We are pleased to report that, today, our law firm received a favorable Fourth Circuit Court ruling for a client establishing a claim for a company’s retaliation against former employees who claim unpaid overtime compensation. The controlling law which requires the payment of overtime for all hours worked over 40 per week, the Fair Labor Standards Act (FLSA), contains separate retaliation protection to “employees” who claim unpaid overtime or minimum wages. This case for our client, Darveau v. Detecon, Incorporated, No. 06-2092 (January 31, 2008), is the first time that the United States Court of Appeals for the Fourth Circuit (covering federal trial courts in Virginia, North Carolina, South Carolina, Maryland and West Virginia) has considered the issue of whether former employees are likewise protected under the overtime law.
Just fifteen days after Mr. Darveau filed suit in federal court for unpaid overtime wages under the FLSA, the company filed another lawsuit in Virginia state court for purported fraud and fraudulent concealment against Mr. Darveau. The company later changed the claims to assert constructive fraud and breach of contract. The court dismissed all of the company’s claims against Mr. Darveau. Mr. Darveau alleged that his former employer’s state court lawsuit had no merit and was filed in retaliation for his own claim for unpaid overtime wages. The trial court initially decided that Mr. Darveau could not make a retaliation claim for the company’s lawsuit against him following his claim for unpaid wages because he was not a present employee. This appellate court decision reverses the trial court decision and returns the retaliation case to the federal court in Alexandria, Virginia, where it will be tried.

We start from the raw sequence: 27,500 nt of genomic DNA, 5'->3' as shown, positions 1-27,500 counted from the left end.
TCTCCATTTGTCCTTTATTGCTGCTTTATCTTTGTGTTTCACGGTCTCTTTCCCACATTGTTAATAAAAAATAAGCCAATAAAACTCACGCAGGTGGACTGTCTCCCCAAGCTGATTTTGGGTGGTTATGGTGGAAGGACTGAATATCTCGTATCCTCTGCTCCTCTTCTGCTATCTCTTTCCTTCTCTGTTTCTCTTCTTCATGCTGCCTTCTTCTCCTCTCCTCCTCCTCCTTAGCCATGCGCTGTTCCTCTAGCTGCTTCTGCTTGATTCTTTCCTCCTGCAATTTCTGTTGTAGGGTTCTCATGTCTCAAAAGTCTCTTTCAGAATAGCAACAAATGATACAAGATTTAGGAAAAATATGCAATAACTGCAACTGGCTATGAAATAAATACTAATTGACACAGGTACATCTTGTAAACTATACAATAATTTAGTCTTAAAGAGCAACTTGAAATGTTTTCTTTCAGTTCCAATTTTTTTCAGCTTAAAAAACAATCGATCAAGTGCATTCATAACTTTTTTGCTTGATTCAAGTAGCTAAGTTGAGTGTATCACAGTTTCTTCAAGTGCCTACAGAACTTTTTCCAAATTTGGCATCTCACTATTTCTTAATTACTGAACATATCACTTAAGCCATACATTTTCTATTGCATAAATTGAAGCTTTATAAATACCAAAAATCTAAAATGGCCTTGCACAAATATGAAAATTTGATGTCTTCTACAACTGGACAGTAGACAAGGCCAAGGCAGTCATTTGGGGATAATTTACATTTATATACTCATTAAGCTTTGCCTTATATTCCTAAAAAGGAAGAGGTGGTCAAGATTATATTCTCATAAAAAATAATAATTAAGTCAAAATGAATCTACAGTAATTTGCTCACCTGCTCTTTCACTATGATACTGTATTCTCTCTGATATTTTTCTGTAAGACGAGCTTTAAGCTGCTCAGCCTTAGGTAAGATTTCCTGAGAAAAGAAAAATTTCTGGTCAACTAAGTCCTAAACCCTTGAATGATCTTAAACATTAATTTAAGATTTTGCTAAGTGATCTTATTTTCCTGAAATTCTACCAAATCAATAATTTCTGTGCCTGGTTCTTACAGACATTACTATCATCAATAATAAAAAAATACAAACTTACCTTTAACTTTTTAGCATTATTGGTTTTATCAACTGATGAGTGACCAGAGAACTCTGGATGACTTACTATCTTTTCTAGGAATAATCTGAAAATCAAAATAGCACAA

Most federal discrimination laws, including Title VII (protection against sex, race, color, national origin, religious discrimination), Age Discrimination in Employment Act (ADEA/ age discrimination), Family and Medical Leave Act (FMLA/ medical and family leave) and Americans with Disabilities Act (ADA/disability) contain separate retaliation protection for those who oppose illegal employment practices or participate in administrative or legal proceedings by making claims or serving as witnesses. The law protects the employee or witness whether the underlying claim is successful or not. In fact, Mr. Darveau did not prevail on his overtime case due to the Court’s ruling that he was an exempt administrative employee. However, he could not be retaliated against by a retaliatory lawsuit filed by his former employer. With this decision, the Fourth Circuit sends a strong message that retaliation by employers against employees, including those former employees claiming their entitlement to unpaid overtime, will not be permitted. Former employees continue to have the courts’ and the laws’ protection against retaliation – even after the employment has ended.
Harris D. Butler, III
Butler Williams & Skilling